It doesn’t matter which industry you’re in or what your profession or trade is, when you run your own business, there is one thing you will make plenty of on regular basis. Mistakes.
You can expect accidents and you can expect to do things the wrong way. For the more serious stuff that you can’t control, you can cover yourself with something like public liability insurance, employers’ liability insurance or any number of different packages designed to protect against the common mishaps of your industry. For the stuff that is completely your fault and not so easily insured, there’s only really one solution. The best thing you can possibly do is take a deep breath, keep a mental note of your mistake and move on.
When something goes wrong, and it frequently does, there is a very natural urge to find out exactly why something has gone wrong and who is to blame. There is nothing wrong with this – establishing why something has gone wrong and identifying the mistake itself is incredibly important. Finding out who is responsible is equally important and a part of that process, but what is a bad move however is turning that into a jingoistic witch-hunt. Automatically dismissing whoever is to blame for something going wrong is also rarely the best course of action.
Unless someone has been very consciously negligent or acted illegally, dismissing them for making a mistake can be incredibly damaging. First of all, people learn from mistakes and the individual who has just done something wrong is unlikely to make the same mistake twice. Their replacement on the other hand might.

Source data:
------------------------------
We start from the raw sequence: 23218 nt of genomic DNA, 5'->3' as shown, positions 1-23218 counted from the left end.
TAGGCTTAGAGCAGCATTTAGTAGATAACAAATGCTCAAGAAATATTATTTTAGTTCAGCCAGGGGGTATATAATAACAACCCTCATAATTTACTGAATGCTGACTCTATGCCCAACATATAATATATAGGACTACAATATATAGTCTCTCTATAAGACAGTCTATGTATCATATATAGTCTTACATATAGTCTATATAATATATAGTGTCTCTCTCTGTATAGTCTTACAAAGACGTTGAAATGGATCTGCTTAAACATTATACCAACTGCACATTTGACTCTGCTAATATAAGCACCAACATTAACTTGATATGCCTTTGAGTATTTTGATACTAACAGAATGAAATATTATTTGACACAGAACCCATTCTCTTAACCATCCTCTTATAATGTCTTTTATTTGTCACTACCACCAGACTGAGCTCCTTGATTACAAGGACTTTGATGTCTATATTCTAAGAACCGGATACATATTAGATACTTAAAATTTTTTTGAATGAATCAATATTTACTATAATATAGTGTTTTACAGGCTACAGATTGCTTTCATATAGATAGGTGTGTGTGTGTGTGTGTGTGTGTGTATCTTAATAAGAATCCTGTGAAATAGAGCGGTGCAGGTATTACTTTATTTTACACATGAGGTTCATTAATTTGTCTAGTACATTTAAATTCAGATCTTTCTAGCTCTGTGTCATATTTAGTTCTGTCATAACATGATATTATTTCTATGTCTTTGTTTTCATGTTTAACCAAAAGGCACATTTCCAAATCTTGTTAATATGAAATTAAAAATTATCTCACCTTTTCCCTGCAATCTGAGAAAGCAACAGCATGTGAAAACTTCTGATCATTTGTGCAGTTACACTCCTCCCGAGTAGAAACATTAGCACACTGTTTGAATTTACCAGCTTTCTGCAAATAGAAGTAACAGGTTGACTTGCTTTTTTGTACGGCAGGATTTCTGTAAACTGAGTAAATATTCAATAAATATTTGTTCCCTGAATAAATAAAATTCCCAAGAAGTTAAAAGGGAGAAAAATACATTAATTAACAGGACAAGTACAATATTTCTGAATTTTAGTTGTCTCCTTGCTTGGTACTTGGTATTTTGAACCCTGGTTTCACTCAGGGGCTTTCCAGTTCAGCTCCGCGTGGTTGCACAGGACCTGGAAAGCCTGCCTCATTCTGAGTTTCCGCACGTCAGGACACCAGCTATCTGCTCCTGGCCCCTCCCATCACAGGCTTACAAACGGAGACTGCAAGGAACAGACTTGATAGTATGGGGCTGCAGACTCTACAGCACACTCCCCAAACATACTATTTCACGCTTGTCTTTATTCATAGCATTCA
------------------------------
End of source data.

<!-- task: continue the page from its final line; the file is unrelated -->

Secondly, bear in mind that everyone makes mistakes. Everyone – including all of your other employees and suppliers. If you are seen to automatically dismiss people for making mistakes, how likely do you think it is that others will own up to their subsequent errors? You might get a few honest and honour-bound types confessing to their mistakes, but the vast majority of slip ups will merely be swept under the rug away from your gaze which in the long term could be much more damaging. Sooner or later there could be a business critical slip-up that your staff is determined to hide from you out of fear.
Learning and adapting
You don’t want to encourage recklessness or carelessness, but you do want to encourage an environment where people keep you informed with what’s going on. When you run a small business, it is your job to know what is going on so you can do something about it. A mistake tends to be a very rapid learning experience and can almost be argued as a beneficial training exercise in the long run.
Some accidents are thrust upon you. There is nothing you can do about them except for prepare with an adequate insurance policy and a wider reaching business continuity plan. Other accidents however can be prevented from happening again in the future by learning from your mistakes.
Written by David Hing for YOUR Insurance, a broker specialising in public liability insurance for small businesses and tradesmen.